Tell us about your company and it’s role in the Advanced Bioeconomy.
aireg was founded in 2011 as a non-profit association to advance the production and use of sustainable alternative aviation fuels. Our goal is to find sustainable substitutes for fossil fuels, thereby cutting GHG emissions substantially. We cooperate internationally with sister organizations like CAAFI in the US.
Tell us about your role and what you are focused on in the next 12 months?
In Europe aviation biofuels are mainly favored because of their environmental benefits. Therefore, we pay close attention to the Paris Climate Summit at the end of 2015 and the current negotiations within ICAO to create a global market-based mechanism system for GHG reductions. Both of these developments have a great potential of influencing the prospects of alternative aviation fuels.
What do you feel are the most important milestones the industry must achieve in the next 5 years?
Capacity is key. The US is a role model how to target the bottleneck of creating industrial-scale biorefining capacities. As aireg we are working to enable similar public-private initiatives. Our target for biofuels is to make up 10% of the jet fuel consumed domestically by 2025.
Of all the reasons that influenced you to join the Advanced Bioeconomy industry, what single reason stands out for you as still being compelling and important to you?
Freedom and mobility are of paramount importance to our open societies. Preserving these achievements well into the future requires action today and tomorrow.
Where are you from?
I live close to Munich, Germany. My parents are Banat Swabians, an ethnic German minority in Romania, where I was born. We moved to Germany, when I was a child.
What was your undergraduate major in college, and where did you attend? Why did you choose that school and that pathway?
I have attended a technical college, the RWTH Aachen University in Germany and earned a degree in Computer Science. The field of study, by the time I thought about college, was something new, something that caught my attention. Then and now, the university’s slogan “Thinking the Future” keeps me curious and thinking.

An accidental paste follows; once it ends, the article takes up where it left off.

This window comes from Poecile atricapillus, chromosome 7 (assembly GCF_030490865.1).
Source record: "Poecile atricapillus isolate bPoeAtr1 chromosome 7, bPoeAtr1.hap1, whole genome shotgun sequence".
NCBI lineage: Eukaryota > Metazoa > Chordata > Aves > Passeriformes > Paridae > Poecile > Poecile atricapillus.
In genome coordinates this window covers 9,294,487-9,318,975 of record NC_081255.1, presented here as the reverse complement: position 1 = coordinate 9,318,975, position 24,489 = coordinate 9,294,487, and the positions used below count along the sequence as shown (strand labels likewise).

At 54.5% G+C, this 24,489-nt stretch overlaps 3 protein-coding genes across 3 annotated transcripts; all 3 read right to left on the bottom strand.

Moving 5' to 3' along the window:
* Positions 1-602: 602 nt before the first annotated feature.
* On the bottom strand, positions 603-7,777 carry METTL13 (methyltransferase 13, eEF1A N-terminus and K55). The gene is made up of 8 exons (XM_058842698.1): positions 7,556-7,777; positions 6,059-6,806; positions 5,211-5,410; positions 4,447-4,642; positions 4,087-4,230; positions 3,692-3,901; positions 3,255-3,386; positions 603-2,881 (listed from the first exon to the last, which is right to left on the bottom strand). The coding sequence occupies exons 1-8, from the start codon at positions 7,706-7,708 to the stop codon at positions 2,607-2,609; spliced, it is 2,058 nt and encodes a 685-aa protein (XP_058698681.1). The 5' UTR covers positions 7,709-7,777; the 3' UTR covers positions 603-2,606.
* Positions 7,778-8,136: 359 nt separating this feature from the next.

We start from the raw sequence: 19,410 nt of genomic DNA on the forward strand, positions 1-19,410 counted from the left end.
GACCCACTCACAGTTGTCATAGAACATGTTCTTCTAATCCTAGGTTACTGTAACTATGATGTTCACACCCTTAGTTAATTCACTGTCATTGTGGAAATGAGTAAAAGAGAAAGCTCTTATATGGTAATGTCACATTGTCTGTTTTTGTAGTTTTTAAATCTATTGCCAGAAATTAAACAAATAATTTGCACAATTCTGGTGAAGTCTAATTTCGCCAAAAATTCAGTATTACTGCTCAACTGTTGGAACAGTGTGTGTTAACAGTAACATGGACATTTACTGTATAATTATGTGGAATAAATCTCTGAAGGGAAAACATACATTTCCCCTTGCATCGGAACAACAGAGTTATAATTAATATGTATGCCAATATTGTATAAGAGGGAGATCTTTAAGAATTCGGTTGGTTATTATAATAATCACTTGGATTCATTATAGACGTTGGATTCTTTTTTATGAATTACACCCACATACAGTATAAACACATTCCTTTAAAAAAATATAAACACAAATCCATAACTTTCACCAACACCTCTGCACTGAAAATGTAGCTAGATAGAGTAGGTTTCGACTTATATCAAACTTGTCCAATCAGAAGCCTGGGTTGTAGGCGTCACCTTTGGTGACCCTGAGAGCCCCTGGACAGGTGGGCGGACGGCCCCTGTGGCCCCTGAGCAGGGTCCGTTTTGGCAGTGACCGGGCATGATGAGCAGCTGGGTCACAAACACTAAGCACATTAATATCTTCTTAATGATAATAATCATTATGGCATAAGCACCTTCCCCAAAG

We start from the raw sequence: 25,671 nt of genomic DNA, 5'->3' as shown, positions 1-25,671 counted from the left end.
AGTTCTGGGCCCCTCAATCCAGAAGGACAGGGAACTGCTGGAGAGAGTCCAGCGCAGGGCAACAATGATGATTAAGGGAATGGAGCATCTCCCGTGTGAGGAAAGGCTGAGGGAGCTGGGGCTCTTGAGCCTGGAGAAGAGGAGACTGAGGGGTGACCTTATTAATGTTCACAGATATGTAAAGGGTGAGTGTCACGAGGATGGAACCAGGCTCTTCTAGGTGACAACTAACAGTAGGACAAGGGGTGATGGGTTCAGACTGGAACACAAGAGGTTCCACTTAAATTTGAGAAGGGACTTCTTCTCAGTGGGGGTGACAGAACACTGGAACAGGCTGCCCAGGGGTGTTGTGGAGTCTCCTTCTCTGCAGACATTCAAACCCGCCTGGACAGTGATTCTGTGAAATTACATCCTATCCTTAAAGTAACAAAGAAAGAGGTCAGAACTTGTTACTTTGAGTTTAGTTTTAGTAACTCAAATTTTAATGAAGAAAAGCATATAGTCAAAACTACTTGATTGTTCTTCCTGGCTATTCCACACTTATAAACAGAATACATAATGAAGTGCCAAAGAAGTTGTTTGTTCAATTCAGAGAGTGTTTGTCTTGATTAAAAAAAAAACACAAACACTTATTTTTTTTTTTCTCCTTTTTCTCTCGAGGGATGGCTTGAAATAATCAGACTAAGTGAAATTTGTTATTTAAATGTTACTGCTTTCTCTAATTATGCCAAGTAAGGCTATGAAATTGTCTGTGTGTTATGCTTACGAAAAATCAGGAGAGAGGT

Who do you consider your mentors – could be personal, business, or just people you have read about and admire. What have you learned from them?
Apart from my parents, I would name my first boss, Professor Friedel Hossfeld, Research Center Jülich (retired), and one of my senior colleagues, Dr. Detlef Müller-Wiesner, Airbus Group.
What’s the biggest lesson you ever learned during a period of adversity?
There is always a way ahead.
What hobbies do you pursue, away from your work in the industry?
Currently I am training to run the Berlin Marathon for the 12th time. Apart from that, I love spending as much quality time with my family as possible.
What are 3 books you’d want to have with you, if you were stranded on a desert island.
At first, I would like to have a survival book, such as Bush Craft 101 by Dave Canterbury with me. Some of the hints might be useful, since I haven’t been stranded before. For the other two, I would go for Einstein’s Dreams (A. Lightman) and Klingsor’s Last Summer (H. Hesse).
What books or articles (excluding The Digest) are on your reading list right now, or you just completed and really enjoyed?
Bartleby, The Scrivener (H. Melville).
What’s your favorite city or place to visit, for a holiday?
Due to the fact that I live in Bavaria, I like to spend time in the outdoors in the mountains, hiking and cycling. Besides this the Ticino region (southern Switzerland).